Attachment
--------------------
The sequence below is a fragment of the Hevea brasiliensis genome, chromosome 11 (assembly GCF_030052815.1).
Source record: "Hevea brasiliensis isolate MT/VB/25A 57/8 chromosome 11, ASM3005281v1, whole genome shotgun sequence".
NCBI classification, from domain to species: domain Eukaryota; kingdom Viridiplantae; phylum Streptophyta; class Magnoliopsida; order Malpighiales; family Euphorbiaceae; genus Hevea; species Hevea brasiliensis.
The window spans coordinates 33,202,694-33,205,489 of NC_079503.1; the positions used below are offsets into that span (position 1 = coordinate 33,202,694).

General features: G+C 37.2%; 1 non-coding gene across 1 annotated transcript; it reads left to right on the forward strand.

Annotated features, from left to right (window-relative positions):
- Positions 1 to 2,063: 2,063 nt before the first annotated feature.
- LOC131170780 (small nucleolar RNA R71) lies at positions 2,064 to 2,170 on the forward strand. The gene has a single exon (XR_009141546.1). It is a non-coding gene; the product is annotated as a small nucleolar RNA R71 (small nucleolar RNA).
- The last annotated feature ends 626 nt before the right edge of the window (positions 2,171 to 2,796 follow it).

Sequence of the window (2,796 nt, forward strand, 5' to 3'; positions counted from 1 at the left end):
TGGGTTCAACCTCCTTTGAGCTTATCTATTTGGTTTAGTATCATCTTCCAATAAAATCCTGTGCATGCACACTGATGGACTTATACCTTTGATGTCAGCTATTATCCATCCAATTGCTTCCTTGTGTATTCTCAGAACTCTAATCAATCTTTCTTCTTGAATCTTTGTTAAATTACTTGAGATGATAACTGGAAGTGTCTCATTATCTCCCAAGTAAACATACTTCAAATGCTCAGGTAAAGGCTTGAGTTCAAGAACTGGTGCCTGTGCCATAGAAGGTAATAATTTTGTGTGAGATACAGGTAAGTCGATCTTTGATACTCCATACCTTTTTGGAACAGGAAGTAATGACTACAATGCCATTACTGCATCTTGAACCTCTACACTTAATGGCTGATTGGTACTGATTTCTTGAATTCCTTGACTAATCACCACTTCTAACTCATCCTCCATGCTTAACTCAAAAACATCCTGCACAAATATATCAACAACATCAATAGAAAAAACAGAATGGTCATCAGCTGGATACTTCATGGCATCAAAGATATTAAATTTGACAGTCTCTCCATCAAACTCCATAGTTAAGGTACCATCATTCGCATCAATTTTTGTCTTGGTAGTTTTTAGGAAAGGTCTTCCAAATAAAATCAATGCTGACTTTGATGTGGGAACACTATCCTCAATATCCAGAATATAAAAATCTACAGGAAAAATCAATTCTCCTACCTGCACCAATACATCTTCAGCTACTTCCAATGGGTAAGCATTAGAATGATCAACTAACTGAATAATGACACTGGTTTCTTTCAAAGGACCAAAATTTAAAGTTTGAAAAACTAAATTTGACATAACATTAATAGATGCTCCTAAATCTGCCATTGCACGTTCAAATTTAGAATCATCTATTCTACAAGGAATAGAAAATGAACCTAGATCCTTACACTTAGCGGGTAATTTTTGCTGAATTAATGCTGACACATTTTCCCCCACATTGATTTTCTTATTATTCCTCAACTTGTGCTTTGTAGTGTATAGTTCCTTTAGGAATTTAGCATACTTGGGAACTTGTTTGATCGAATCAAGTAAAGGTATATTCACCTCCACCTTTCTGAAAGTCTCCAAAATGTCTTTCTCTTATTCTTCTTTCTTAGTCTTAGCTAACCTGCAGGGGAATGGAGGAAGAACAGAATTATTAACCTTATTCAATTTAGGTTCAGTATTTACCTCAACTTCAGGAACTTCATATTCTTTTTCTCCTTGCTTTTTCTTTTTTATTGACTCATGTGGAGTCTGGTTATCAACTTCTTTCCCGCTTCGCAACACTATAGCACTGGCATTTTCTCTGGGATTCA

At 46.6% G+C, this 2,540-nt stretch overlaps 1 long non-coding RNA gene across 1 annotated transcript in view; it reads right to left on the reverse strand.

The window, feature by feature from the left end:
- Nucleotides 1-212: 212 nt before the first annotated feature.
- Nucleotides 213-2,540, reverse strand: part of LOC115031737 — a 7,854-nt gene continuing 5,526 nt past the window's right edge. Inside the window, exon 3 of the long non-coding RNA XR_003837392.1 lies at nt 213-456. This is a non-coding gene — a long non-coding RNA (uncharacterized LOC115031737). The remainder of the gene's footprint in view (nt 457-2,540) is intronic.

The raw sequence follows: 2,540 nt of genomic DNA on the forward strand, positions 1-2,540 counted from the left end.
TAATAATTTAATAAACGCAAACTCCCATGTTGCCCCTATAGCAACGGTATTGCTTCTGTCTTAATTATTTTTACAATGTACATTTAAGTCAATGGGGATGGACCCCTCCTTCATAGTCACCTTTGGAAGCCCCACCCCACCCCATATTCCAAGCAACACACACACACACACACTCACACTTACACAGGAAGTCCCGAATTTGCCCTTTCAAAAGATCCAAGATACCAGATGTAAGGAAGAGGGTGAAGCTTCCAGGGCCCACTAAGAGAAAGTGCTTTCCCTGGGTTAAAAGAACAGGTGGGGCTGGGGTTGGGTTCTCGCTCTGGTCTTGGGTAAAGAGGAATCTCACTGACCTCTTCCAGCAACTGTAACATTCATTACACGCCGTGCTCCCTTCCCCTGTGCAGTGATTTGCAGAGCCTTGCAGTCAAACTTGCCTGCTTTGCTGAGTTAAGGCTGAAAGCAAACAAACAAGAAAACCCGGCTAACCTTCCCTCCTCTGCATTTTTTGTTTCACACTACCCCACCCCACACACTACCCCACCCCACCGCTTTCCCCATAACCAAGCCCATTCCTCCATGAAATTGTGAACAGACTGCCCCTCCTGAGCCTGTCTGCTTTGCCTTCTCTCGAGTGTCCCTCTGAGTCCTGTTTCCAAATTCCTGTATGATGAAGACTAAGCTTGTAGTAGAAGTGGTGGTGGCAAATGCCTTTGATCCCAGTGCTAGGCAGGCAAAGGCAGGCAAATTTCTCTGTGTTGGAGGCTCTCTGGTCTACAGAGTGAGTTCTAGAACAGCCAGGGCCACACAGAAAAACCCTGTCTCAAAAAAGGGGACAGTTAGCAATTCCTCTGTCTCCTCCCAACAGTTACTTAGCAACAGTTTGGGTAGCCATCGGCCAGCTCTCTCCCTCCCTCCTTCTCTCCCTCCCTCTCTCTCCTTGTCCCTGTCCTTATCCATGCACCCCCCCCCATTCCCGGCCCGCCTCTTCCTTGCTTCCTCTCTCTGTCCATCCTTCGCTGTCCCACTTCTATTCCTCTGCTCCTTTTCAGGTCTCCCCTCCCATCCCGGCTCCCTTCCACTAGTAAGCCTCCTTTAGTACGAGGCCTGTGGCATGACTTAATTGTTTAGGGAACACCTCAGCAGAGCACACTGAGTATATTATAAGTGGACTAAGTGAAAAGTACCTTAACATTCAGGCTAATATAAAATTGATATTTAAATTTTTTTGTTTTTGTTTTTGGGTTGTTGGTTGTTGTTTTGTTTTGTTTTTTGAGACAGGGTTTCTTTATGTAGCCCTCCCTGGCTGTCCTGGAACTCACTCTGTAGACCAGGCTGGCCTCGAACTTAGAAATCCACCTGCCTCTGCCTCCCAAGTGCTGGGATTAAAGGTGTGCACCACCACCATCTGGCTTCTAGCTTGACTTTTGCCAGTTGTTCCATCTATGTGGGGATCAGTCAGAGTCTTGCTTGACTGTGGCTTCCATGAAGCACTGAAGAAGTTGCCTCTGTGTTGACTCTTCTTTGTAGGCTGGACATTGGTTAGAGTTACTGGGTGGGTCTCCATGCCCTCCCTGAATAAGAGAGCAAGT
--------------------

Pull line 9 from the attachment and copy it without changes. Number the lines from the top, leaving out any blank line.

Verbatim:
- The last annotated feature ends 626 nt before the right edge of the window (positions 2,171 to 2,796 follow it).